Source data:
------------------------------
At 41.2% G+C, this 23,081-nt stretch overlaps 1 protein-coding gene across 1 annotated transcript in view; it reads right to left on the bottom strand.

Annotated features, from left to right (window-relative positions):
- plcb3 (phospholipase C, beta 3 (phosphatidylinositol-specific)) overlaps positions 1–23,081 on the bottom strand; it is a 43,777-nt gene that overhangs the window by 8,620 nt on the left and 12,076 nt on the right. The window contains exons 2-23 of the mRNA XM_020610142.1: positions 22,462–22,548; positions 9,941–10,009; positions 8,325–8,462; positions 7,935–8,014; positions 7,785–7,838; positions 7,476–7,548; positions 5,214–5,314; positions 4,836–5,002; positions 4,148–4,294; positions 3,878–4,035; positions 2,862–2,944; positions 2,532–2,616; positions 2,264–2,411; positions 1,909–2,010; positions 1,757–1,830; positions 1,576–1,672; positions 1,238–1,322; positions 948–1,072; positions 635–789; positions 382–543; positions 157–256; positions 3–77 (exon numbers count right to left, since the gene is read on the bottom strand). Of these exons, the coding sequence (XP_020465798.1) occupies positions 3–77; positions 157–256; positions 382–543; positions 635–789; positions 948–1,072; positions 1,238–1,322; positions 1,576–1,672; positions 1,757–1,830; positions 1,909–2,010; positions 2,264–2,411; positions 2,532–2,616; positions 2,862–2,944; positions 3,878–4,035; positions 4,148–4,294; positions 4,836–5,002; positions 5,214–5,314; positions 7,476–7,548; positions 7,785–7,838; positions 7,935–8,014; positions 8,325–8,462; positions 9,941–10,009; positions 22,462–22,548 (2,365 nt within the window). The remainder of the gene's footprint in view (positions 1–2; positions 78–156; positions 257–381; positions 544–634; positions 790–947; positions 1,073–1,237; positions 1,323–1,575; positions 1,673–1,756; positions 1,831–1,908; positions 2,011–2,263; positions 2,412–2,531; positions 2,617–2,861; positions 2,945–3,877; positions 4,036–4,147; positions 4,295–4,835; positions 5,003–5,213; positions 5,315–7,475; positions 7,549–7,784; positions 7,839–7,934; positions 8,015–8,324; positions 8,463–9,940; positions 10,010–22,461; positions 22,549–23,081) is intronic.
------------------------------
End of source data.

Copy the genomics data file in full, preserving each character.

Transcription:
At 41.2% G+C, this 23,081-nt stretch overlaps 1 protein-coding gene across 1 annotated transcript in view; it reads right to left on the bottom strand.

Annotated features, from left to right (window-relative positions):
- plcb3 (phospholipase C, beta 3 (phosphatidylinositol-specific)) overlaps positions 1–23,081 on the bottom strand; it is a 43,777-nt gene that overhangs the window by 8,620 nt on the left and 12,076 nt on the right. The window contains exons 2-23 of the mRNA XM_020610142.1: positions 22,462–22,548; positions 9,941–10,009; positions 8,325–8,462; positions 7,935–8,014; positions 7,785–7,838; positions 7,476–7,548; positions 5,214–5,314; positions 4,836–5,002; positions 4,148–4,294; positions 3,878–4,035; positions 2,862–2,944; positions 2,532–2,616; positions 2,264–2,411; positions 1,909–2,010; positions 1,757–1,830; positions 1,576–1,672; positions 1,238–1,322; positions 948–1,072; positions 635–789; positions 382–543; positions 157–256; positions 3–77 (exon numbers count right to left, since the gene is read on the bottom strand). Of these exons, the coding sequence (XP_020465798.1) occupies positions 3–77; positions 157–256; positions 382–543; positions 635–789; positions 948–1,072; positions 1,238–1,322; positions 1,576–1,672; positions 1,757–1,830; positions 1,909–2,010; positions 2,264–2,411; positions 2,532–2,616; positions 2,862–2,944; positions 3,878–4,035; positions 4,148–4,294; positions 4,836–5,002; positions 5,214–5,314; positions 7,476–7,548; positions 7,785–7,838; positions 7,935–8,014; positions 8,325–8,462; positions 9,941–10,009; positions 22,462–22,548 (2,365 nt within the window). The remainder of the gene's footprint in view (positions 1–2; positions 78–156; positions 257–381; positions 544–634; positions 790–947; positions 1,073–1,237; positions 1,323–1,575; positions 1,673–1,756; positions 1,831–1,908; positions 2,011–2,263; positions 2,412–2,531; positions 2,617–2,861; positions 2,945–3,877; positions 4,036–4,147; positions 4,295–4,835; positions 5,003–5,213; positions 5,315–7,475; positions 7,549–7,784; positions 7,839–7,934; positions 8,015–8,324; positions 8,463–9,940; positions 10,010–22,461; positions 22,549–23,081) is intronic.